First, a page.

Our little league was for kids 10-12 more or less. I played for “Custom Cleaners.” They had won the championship the year before I started, and did again my first year. We had cool green uniforms with the old fashioned baseball pants and striped baseball socks.

We played six inning games, one during the week and one on Saturday, with no time clock, so sometimes we would be at the field a long time.

Our best player was Larry Chavis, probably the best all around athlete I knew growing up. Larry was our # 1 pitcher and best hitter, and I was the #2 pitcher. When Larry pitched I usually played short stop and when I pitched he played first. Larry was also a buddy of mine. His dad was the coach. I know people who have bad memories of coaches, but Mr. Chavis was as good a coach as I can imagine ever having. He was a very kind and decent man, yet was committed to our being a good team, and he played to win. When I think back, the image I have of him merges a little with that of Andy Griffith. Imagine someone with Andy Griffith’s demeanor hitting ground balls and pop flies, running double plays and such until the team got it perfect, or until it got too dark to play. In those days the parents waited, period.

Our second year we weren’t terribly good. We had lost a ton of players and were “rebuilding.” I did manage to throw a no hitter that year against one of the best teams (check out the box score). That was cool.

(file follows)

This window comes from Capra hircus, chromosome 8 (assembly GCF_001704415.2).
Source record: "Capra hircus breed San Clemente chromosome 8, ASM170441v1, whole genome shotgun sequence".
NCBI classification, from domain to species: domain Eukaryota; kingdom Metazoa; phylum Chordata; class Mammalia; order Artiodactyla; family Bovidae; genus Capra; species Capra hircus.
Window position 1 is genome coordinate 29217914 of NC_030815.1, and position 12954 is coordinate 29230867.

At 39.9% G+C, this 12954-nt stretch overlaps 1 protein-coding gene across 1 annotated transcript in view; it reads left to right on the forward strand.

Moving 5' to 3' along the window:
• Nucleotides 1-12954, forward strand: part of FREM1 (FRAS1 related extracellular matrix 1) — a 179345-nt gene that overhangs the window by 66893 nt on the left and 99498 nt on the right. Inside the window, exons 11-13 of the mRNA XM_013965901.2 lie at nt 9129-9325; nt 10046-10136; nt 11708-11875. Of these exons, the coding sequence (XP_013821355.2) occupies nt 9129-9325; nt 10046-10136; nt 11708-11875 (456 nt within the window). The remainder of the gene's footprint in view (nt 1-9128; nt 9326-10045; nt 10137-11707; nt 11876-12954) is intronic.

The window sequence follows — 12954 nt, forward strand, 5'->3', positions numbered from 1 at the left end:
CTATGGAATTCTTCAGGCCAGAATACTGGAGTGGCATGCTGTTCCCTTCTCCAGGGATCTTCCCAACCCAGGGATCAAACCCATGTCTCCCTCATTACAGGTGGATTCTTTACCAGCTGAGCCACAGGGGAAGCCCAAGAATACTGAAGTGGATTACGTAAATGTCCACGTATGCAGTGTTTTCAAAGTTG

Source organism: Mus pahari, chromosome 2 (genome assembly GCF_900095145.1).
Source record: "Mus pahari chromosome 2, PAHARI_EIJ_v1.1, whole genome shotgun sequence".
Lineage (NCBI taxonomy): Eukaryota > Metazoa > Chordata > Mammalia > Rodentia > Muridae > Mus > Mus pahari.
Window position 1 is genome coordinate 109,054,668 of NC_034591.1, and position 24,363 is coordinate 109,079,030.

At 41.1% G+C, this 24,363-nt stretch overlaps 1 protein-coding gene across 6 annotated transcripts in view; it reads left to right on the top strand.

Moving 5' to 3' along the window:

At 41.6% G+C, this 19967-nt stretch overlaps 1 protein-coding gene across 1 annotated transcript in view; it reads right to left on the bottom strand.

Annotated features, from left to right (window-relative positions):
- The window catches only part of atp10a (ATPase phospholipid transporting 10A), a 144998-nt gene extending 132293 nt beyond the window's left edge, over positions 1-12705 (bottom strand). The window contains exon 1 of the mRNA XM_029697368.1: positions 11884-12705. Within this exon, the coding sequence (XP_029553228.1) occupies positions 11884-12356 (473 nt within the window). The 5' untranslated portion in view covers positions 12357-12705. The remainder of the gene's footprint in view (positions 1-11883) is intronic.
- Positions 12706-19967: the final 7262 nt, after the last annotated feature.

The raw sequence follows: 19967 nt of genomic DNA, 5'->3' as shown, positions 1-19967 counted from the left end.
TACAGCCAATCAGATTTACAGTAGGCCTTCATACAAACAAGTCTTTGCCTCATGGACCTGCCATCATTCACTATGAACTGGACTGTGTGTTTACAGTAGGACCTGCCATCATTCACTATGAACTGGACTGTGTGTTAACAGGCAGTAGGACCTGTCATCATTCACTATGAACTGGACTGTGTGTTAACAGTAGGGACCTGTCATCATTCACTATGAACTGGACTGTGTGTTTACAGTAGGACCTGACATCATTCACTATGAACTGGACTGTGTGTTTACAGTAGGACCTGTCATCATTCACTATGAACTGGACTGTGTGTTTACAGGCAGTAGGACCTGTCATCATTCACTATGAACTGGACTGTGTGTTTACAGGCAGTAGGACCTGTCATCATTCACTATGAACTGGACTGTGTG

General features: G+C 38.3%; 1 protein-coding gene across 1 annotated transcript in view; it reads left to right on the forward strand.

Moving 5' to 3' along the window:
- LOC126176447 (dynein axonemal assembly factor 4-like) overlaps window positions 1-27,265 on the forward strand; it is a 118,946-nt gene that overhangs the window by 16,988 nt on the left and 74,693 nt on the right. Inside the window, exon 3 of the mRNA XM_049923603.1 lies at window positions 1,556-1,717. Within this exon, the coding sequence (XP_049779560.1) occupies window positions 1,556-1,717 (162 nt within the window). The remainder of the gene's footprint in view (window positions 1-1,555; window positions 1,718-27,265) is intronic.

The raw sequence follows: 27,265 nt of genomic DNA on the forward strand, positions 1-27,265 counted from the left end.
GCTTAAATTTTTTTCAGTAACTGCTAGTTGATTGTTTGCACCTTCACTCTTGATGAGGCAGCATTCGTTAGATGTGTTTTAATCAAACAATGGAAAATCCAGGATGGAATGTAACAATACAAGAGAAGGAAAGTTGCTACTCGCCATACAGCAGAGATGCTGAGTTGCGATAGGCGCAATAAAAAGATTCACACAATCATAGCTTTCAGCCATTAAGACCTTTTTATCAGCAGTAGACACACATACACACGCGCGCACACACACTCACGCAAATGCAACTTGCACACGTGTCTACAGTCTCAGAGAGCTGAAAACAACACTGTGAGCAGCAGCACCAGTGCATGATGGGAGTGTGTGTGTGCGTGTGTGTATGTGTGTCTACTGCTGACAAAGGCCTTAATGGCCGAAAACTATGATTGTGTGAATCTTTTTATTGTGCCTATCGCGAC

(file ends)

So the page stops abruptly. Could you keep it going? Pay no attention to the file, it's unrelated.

I was young for my grade so my third year of Little League I was in seventh grade as was Larry. The owner of Custom Cleaners, Mr. Allday, assisted as coach, and his son Greg was the catcher and some time pitcher. I think five people from our team made all-stars my third year, Larry, Greg, Bob Dreher, Clint Freeman, and myself.

You can see a team picture here. That’s Mr. Chavis back right, Mr. Allday back left, Clint Freeman back middle, Larry between Clint and Mr. Chavis, me between Clint and Mr. Allday. Debbie Carawan was the bat girl.

One very cool aside: our primary umpire was Kirby Higby. Most of the adults just called him “Higby.” He had been a major league pitcher for the Brooklyn Dodgers. He even won a World Series game, I think in the 1948 World Series. He wrote a book called “A High Hard One” that is still in print. I have an autographed copy of the first edition. Sometimes, since Mr. Higby had been a pitcher, he would call a game from behind the pitcher’s mound. He talked to the pitcher the whole game, giving advice or just talking turkey. It was super. He was really opposed to young pitchers throwing junk and was ahead of his time in that regard. I couldn’t throw a decent curveball to save my life, but I did have a screwball that I would use on occasion and he would razz me about it. This was also back in the day when parents felt free to express their opinions about umpire calls. It made the games, well, colorful!

The way things worked in our league the season was divided into two halves of nine games each. The winner of the first half would play the winner of the second half in a two out of three game playoff for the league championship. As I remember we won the second half and Garber’s Shoes won the first half, so we met in the playoff.